Many games allow their players to be Gods. They tune their worlds to the pitch of our whistles and fill our sails with the boon of strong winds. They give us vast oceans, a drive and a dream, and then they lead us straight to the treasure. And so, the view from the crow’s nest is quite nice, and Narcissus’s puddle shines brighter. But now, many players in need of a real rush, may yearn for the wheel or a lighter. Because in games without stakes, without the trials of real trailblazing, we may mutiny, find land and be stranded. Or if left out in waters, now lost without help, we may sink our own ship to find depth.
See, good graphics are good and not much else when it comes to the sense of exploration. To have room for a journey you must make use of one’s agency, allow players to set sail themselves. Many games make this leap, add this nuance. Their worlds are well-crafted and free to roam. But one game in particular matched myth and let the player in for an odyssey.
“Hollow Knight,” by Team Cherry, gives you the potential of a god, without any of the coddling charity. It does make you immortal—this is not an arcade—but you’re plunged into, lost in, an anthill. Seriously, you’re a god among bugs—and in deep caverns, surrounded by tunnels and shells, you certainly learn the meaning of humility. Despite your small stature, however, it’s all yours—the burden to unearth and restore, to save a bug’s culture from extinction. And so you’ll be forced to find paths, with a lightning bug as a lantern.
As you break out of a cave to complete the tutorial, (what better way to prove one’s own agency?) your character is immediately at a lack for words; your first mentor, an old bug, waits patiently. Your character, you realize, is a man of action, immersed in a world of stagnation. He’s a true vessel for agency, in need of no words, bound to be the subject of diction. He’s the hero, it’s his epic, but it will be in your meter. What comes next is your best prediction. But that nearby well looks pretty inviting, and a leap down it would certainly be exciting. You’ll take your first chance, cross from town into tunnels. You’ll leave the comfortable behind for the challenging.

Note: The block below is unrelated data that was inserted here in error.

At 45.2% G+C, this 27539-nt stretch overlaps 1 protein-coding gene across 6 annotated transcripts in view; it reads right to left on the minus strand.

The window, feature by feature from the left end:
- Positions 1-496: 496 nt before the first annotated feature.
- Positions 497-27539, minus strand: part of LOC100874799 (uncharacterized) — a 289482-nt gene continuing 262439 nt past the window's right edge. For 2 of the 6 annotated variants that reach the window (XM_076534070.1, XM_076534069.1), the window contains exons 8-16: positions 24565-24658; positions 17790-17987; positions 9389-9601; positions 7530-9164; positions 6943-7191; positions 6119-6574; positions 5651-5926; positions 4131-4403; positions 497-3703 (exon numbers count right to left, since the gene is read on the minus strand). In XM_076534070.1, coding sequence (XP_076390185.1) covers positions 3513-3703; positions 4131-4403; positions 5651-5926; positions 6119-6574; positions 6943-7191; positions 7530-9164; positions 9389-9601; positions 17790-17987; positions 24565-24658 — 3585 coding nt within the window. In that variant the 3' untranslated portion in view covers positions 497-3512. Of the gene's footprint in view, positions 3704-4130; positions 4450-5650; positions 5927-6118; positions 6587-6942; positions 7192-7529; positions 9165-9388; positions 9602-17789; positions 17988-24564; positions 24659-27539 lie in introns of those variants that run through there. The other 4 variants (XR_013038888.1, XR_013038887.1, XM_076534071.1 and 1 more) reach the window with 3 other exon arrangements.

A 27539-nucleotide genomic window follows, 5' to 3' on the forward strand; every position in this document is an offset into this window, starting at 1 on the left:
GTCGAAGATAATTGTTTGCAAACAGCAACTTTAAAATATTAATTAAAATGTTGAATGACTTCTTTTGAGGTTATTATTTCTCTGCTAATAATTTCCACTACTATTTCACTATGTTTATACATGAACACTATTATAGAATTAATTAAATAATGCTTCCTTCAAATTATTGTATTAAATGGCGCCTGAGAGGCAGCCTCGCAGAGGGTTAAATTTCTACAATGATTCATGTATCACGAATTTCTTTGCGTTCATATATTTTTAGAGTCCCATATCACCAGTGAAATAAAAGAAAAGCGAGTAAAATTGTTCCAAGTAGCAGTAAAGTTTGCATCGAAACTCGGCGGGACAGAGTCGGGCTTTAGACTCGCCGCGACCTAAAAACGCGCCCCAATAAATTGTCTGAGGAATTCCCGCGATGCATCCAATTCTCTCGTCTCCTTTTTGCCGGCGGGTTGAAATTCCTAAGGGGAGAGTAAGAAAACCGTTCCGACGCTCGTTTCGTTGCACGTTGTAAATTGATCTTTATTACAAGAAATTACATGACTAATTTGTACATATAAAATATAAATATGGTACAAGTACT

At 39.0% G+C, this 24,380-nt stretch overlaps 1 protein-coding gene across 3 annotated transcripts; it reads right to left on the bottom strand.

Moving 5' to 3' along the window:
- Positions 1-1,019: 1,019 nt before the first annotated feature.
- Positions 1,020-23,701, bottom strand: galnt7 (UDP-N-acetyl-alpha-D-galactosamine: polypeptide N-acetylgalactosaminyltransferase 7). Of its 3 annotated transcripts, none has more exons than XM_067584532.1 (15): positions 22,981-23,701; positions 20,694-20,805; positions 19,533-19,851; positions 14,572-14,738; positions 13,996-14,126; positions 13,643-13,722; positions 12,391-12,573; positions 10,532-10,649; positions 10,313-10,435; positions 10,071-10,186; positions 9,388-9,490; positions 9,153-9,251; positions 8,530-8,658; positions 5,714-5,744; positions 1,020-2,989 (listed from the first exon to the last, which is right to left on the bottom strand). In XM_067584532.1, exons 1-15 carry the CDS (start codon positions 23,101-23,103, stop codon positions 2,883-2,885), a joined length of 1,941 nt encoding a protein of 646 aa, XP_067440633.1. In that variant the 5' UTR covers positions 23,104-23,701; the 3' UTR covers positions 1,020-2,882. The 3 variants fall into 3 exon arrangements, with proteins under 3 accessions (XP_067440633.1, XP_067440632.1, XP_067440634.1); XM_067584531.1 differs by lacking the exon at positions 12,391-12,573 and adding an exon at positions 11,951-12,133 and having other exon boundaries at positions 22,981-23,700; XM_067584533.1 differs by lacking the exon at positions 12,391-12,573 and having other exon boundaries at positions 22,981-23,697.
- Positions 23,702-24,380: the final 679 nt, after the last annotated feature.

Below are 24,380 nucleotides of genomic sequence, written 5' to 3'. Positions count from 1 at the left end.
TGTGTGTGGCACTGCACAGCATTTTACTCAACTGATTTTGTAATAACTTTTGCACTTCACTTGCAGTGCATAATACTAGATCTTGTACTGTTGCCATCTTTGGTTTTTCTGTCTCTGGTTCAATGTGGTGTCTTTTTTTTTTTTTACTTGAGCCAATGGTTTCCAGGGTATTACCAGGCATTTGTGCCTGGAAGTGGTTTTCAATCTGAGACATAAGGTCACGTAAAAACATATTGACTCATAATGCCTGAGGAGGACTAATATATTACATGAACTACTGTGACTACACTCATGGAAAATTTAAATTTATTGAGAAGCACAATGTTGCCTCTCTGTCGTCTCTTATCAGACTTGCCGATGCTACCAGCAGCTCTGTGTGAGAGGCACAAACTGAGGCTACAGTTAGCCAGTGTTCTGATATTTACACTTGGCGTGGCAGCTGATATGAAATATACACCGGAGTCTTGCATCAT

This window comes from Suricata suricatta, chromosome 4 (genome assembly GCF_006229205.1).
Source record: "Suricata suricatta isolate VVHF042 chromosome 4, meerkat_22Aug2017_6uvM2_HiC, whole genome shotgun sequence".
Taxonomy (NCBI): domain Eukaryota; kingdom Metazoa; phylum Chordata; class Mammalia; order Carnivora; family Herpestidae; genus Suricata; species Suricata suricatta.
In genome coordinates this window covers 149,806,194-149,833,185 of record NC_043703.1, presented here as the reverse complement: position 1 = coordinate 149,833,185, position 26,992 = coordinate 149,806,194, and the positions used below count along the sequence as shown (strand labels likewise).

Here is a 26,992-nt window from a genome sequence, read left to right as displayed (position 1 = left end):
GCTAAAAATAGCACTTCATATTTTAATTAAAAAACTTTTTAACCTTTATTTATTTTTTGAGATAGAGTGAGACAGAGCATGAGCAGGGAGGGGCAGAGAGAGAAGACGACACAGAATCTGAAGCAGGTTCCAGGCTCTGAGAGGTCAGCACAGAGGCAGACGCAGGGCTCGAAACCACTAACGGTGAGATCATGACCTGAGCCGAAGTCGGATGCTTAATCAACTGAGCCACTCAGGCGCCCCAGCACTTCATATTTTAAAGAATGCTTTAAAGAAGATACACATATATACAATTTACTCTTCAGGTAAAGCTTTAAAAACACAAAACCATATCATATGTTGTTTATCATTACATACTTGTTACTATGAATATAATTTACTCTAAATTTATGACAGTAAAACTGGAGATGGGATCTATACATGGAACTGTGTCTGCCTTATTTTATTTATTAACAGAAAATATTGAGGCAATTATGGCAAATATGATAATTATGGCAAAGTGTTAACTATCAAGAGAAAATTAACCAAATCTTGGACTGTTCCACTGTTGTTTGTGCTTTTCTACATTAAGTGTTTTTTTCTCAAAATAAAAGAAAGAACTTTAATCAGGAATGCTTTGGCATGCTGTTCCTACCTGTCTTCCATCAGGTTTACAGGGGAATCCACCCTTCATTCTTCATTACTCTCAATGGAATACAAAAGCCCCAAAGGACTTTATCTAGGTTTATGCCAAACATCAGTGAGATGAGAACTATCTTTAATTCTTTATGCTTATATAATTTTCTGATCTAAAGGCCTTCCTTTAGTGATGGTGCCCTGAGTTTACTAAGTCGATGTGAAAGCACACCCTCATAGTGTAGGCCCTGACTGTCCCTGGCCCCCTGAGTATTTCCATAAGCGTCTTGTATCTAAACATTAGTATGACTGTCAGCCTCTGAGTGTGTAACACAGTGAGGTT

The game, then, rewards you with story. It gives you the trials of your realization. Your bug enters the unknown, seeks guidance and fights Gods, coming back from the brink better-knowing. He sees his own birthplace, his abyss and meets his father. He comes to know the fragile source of his power. And upon finding the Queen, and receiving her gift, he may finally stand up to corruption. Joseph Campbell, certainly, would be proud; I could imagine him picking up the controller. Because what sets “Hollow Knight” truly apart from other games is its faithfulness to the forms of narrative genre.
Perhaps the most defining factor of Hollow Knight, and an example of interactive media’s potential to profoundly explore one’s agency, is in how it deals with death. It forces you to fully own up to your regrets, to make up for the rashness of your past and its complications. You’ll find yourself, having made the long way back to where you last fell, taking on your own soul in fierce battle. And so you’re pushed back to the brink, again and again, and may even fall into a cycle. You’ll be humbled repeatedly in the dark tunnel, by the light of your soul armed with fireballs. In the face of your own vigor you’ll be mercilessly humbled and may just have to come back and try later. And so in this way, progress is made precious, since a fallback can be truly punishing. But this cycle of rebirth—of challenge and crossroads—proves always to be truest to life. Because in all things that matter, we’re our own worst enemies. We’re the most meaningful sources of strife.
So if you want a game with gravity, where the pressure of a world rests on your shoulders—but also a game with audacity, the audacity to punish your hubris—pick up “Hollow Knight.” Be a God and take on the real responsibility of your power. Lose your way, lose your soul, lose your sword and be forced to battle back from the brink of mortality. Because as Joseph Campbell and all the legends of epic know, to seek the heavens one must often traverse hell. Because only then, in triumph or return, could one know what it means to be a hero—it means time, it means sacrifice, it means action. It means scars that tell a good story.